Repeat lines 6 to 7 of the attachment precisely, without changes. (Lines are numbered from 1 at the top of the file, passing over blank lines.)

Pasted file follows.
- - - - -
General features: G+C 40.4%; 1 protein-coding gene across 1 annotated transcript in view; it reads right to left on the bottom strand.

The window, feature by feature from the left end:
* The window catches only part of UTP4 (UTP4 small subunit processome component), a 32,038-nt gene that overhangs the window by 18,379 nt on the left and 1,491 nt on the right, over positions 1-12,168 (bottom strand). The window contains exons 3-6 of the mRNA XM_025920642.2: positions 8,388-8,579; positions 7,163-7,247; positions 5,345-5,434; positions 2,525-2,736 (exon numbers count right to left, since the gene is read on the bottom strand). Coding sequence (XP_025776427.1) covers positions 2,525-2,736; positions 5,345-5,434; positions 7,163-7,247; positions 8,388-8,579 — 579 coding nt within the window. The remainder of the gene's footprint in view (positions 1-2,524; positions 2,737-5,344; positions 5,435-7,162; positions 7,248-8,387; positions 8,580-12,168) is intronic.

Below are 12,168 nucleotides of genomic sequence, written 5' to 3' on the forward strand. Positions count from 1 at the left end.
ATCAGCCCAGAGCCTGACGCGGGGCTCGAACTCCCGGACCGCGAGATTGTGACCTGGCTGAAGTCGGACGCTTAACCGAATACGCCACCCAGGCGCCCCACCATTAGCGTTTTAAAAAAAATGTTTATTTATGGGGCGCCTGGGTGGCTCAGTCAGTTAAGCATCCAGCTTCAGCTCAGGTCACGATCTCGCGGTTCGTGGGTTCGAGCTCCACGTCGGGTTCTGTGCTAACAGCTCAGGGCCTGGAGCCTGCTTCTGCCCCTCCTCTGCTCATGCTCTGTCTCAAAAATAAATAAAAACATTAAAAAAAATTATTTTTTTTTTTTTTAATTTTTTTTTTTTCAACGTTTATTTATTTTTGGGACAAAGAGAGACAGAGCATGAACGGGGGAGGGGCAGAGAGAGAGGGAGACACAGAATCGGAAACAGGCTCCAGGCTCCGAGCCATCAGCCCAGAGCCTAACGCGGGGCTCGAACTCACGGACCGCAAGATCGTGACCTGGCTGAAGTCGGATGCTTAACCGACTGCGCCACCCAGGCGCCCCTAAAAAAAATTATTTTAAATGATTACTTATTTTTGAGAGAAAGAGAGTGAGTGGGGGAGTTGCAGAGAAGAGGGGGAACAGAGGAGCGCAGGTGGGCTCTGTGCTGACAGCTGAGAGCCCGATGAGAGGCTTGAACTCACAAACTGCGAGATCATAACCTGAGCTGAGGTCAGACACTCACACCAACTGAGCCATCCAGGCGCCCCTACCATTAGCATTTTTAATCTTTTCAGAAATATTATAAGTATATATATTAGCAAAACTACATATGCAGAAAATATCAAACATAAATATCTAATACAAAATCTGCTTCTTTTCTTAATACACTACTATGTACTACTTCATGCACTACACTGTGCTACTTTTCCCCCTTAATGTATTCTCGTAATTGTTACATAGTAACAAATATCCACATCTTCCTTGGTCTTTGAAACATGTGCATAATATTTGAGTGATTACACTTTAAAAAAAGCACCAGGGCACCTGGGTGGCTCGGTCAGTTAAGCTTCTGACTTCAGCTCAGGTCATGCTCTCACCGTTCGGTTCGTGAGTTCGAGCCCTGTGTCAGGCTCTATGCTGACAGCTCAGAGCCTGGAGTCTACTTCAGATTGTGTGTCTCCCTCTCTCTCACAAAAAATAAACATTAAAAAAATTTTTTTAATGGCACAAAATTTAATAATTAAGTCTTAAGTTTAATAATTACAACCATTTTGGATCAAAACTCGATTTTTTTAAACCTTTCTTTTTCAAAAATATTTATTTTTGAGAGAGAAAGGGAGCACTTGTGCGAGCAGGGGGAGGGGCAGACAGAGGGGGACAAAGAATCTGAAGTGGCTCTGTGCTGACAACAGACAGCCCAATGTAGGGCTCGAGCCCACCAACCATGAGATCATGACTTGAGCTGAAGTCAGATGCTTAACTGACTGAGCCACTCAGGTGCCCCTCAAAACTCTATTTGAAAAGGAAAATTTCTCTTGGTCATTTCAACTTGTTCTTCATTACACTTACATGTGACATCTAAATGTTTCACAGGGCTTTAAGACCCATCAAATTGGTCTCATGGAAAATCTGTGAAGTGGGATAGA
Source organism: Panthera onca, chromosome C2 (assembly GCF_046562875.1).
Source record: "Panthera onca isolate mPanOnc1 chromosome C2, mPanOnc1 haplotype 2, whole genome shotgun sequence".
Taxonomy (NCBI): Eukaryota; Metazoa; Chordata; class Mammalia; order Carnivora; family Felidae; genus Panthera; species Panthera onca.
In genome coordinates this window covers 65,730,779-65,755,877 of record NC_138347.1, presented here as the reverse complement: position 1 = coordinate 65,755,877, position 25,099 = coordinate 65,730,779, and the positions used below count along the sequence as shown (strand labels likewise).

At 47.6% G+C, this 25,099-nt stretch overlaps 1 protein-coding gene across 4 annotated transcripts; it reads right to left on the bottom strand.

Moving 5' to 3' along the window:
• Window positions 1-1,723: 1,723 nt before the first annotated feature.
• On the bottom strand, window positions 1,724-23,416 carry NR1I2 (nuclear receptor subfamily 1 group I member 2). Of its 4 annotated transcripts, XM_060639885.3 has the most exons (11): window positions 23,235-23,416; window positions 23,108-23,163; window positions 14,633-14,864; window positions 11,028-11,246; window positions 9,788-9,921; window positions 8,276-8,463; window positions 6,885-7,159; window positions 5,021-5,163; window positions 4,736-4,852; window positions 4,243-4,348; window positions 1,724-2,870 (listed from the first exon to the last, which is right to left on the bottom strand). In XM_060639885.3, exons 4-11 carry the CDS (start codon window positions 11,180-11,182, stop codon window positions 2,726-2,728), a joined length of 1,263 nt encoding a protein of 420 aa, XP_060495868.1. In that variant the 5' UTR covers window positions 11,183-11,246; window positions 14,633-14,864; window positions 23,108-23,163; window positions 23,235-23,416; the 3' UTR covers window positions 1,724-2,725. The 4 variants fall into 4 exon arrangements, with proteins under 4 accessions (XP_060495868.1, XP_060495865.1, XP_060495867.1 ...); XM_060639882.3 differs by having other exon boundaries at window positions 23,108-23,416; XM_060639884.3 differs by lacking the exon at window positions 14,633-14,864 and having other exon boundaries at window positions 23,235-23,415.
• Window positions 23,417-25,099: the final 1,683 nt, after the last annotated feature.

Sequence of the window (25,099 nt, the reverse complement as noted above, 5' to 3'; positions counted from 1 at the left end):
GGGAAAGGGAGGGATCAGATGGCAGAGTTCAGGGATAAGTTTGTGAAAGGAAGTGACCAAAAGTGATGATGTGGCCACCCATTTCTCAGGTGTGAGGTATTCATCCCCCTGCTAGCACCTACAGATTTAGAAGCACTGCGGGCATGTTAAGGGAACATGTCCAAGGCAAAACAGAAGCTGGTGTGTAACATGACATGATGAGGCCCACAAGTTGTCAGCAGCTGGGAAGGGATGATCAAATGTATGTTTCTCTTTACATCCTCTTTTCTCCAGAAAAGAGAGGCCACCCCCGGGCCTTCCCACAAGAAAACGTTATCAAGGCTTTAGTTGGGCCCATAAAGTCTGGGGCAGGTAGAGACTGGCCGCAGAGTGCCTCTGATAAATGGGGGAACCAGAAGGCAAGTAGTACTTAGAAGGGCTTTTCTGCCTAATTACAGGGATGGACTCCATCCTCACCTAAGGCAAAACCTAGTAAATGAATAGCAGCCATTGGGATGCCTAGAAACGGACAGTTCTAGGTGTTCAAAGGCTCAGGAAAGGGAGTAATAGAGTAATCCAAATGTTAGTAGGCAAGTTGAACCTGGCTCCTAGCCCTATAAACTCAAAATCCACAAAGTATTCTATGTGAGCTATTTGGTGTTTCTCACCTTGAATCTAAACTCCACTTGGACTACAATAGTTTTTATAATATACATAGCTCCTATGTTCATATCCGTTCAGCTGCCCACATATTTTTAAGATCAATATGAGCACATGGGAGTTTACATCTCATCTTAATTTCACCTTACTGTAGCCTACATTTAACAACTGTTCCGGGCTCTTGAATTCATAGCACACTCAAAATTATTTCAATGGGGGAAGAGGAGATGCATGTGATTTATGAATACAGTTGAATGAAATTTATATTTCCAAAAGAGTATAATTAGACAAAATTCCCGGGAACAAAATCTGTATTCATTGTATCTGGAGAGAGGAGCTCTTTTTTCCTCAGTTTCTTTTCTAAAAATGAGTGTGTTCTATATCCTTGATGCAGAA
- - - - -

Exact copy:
Source organism: Panthera onca, chromosome C2 (assembly GCF_046562875.1).
Source record: "Panthera onca isolate mPanOnc1 chromosome C2, mPanOnc1 haplotype 2, whole genome shotgun sequence".